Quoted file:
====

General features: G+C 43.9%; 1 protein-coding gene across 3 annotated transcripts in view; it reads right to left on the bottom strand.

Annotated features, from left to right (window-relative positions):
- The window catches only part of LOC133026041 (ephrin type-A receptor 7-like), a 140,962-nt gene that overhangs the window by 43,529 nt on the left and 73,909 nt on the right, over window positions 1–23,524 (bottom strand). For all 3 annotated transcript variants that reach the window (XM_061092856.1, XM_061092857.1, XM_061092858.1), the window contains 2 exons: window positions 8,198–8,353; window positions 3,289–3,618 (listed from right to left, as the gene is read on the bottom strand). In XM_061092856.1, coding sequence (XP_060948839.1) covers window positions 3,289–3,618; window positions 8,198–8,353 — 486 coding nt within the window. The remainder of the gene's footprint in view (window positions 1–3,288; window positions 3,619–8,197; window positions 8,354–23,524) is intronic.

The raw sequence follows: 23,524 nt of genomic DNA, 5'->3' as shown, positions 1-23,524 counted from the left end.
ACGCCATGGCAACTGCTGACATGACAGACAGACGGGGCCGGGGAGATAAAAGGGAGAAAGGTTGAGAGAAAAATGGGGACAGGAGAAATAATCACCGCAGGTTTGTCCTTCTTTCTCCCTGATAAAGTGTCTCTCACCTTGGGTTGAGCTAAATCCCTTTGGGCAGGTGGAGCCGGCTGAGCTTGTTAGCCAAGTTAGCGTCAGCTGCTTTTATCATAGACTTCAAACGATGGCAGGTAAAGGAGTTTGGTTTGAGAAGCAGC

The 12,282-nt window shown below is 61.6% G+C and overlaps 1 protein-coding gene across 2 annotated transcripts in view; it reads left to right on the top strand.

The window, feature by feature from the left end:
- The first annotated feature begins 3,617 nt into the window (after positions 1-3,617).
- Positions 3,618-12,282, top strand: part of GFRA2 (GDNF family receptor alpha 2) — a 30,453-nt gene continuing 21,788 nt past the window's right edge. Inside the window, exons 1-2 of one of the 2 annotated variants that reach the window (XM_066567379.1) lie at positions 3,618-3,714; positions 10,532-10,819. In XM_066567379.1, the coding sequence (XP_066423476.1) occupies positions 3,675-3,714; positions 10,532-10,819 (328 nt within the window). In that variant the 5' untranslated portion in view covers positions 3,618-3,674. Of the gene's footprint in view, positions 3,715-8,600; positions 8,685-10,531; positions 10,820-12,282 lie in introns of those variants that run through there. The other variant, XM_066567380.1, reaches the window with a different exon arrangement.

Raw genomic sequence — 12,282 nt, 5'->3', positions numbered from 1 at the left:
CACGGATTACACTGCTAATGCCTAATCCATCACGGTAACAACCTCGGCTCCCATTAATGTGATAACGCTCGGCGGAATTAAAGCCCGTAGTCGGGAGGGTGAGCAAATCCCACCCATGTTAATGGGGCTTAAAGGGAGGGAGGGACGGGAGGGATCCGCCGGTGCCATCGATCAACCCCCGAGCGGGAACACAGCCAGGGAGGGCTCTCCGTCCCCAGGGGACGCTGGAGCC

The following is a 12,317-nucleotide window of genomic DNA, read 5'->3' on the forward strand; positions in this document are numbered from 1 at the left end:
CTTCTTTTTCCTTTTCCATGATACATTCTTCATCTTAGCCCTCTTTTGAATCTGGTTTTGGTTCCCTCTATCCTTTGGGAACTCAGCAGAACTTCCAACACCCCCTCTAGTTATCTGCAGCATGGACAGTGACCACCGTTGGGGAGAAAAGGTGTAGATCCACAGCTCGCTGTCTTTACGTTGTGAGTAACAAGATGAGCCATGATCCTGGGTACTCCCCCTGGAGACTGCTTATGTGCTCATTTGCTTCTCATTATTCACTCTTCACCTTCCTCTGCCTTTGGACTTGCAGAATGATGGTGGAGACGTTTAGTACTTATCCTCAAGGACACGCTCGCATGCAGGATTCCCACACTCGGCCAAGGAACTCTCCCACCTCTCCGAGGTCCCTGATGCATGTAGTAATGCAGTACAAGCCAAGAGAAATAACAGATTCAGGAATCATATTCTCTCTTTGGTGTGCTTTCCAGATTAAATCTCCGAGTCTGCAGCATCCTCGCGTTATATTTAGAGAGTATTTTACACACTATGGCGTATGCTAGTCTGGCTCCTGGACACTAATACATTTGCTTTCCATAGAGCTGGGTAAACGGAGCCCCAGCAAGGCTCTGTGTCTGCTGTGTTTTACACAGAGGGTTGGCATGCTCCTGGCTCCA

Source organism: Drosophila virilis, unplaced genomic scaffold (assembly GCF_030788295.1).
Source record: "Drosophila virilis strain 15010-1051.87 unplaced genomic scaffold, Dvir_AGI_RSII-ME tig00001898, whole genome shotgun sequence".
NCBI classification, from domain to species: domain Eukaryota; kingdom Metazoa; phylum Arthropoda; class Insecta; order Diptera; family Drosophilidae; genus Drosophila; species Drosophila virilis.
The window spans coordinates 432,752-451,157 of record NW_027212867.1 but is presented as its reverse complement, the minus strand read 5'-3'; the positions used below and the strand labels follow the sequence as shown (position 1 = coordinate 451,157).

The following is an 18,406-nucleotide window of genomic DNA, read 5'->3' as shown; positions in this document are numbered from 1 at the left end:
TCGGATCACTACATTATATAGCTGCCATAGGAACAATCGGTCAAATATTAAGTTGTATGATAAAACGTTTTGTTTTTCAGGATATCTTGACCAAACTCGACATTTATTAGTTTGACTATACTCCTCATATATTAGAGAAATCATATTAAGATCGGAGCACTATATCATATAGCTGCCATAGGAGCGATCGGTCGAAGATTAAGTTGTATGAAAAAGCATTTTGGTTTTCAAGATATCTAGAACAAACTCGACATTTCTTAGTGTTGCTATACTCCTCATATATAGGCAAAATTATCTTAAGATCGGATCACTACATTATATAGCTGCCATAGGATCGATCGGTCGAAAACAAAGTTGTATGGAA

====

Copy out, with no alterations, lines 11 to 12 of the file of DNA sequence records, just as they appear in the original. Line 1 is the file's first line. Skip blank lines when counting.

CACGGATTACACTGCTAATGCCTAATCCATCACGGTAACAACCTCGGCTCCCATTAATGTGATAACGCTCGGCGGAATTAAAGCCCGTAGTCGGGAGGGTGAGCAAATCCCACCCATGTTAATGGGGCTTAAAGGGAGGGAGGGACGGGAGGGATCCGCCGGTGCCATCGATCAACCCCCGAGCGGGAACACAGCCAGGGAGGGCTCTCCGTCCCCAGGGGACGCTGGAGCC

The following is a 12,317-nucleotide window of genomic DNA, read 5'->3' on the forward strand; positions in this document are numbered from 1 at the left end: